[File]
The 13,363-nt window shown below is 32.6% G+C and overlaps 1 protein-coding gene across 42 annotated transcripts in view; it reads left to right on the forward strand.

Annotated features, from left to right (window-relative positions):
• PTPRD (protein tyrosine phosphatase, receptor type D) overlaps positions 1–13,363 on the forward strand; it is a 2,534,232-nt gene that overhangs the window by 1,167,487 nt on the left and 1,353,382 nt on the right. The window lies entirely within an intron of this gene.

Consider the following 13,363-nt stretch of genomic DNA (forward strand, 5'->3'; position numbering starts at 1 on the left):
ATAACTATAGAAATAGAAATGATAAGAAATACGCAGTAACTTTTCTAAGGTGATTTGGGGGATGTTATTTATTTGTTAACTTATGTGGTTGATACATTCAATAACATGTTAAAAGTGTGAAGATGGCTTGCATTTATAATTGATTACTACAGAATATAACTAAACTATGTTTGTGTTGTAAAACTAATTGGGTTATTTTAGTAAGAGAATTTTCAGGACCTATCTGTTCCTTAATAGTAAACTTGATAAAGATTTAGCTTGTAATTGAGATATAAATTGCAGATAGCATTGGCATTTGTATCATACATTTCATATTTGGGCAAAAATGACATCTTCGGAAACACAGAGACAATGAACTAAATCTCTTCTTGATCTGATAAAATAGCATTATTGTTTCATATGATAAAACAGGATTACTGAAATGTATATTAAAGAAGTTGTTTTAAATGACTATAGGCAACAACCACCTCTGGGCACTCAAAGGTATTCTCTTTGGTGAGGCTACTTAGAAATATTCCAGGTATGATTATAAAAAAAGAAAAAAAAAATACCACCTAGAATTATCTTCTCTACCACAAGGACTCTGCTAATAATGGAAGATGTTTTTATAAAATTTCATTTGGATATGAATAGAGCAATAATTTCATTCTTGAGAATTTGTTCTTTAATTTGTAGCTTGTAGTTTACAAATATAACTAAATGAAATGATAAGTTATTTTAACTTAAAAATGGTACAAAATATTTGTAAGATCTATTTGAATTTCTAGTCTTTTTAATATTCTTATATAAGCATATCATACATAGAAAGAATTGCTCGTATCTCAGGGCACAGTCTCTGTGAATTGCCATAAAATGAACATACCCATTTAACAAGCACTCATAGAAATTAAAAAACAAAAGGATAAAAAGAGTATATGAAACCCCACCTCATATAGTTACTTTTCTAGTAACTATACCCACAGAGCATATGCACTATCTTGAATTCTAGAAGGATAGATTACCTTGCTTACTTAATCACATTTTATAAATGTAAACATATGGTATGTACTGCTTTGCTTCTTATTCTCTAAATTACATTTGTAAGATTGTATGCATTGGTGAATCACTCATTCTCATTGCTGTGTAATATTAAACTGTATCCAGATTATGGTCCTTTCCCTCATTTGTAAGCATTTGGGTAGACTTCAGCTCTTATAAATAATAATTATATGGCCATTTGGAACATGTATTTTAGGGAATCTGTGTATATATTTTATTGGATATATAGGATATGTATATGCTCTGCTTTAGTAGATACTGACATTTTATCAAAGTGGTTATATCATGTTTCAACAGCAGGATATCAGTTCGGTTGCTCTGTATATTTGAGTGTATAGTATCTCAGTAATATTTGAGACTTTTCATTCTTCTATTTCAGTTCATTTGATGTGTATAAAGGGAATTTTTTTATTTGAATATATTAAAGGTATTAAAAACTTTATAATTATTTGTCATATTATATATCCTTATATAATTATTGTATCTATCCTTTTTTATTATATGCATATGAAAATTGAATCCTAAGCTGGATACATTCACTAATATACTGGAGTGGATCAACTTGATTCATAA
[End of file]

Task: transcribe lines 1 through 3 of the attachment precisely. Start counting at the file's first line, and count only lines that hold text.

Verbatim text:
The 13,363-nt window shown below is 32.6% G+C and overlaps 1 protein-coding gene across 42 annotated transcripts in view; it reads left to right on the forward strand.

Annotated features, from left to right (window-relative positions):
• PTPRD (protein tyrosine phosphatase, receptor type D) overlaps positions 1–13,363 on the forward strand; it is a 2,534,232-nt gene that overhangs the window by 1,167,487 nt on the left and 1,353,382 nt on the right. The window lies entirely within an intron of this gene.